Online Encyclopedia


Online Encyclopedia
Originally appearing in Volume V16, Page 355 of the 1911 Encyclopedia Britannica.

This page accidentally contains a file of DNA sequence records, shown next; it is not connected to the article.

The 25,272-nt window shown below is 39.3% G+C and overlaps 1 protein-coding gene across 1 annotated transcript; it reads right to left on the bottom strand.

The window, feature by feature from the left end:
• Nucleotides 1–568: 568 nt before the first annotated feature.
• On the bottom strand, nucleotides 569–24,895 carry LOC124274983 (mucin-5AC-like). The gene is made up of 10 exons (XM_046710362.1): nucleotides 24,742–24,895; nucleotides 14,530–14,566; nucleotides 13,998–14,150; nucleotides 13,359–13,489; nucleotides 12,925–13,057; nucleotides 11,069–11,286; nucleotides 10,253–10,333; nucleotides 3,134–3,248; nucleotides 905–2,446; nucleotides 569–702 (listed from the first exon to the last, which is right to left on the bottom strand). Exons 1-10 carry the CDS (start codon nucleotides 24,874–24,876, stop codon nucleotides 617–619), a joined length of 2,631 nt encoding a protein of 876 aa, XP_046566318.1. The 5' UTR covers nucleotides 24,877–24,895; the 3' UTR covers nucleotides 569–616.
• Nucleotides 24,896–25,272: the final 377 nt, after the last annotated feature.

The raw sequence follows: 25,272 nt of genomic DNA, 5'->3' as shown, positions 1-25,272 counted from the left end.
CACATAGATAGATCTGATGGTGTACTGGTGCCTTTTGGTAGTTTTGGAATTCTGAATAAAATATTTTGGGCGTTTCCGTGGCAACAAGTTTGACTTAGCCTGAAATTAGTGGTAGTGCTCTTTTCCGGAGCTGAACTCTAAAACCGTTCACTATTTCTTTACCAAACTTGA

Spread the word: it!